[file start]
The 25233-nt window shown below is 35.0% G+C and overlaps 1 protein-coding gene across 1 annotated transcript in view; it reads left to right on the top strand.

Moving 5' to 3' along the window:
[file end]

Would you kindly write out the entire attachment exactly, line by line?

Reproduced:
The 25233-nt window shown below is 35.0% G+C and overlaps 1 protein-coding gene across 1 annotated transcript in view; it reads left to right on the top strand.

Moving 5' to 3' along the window: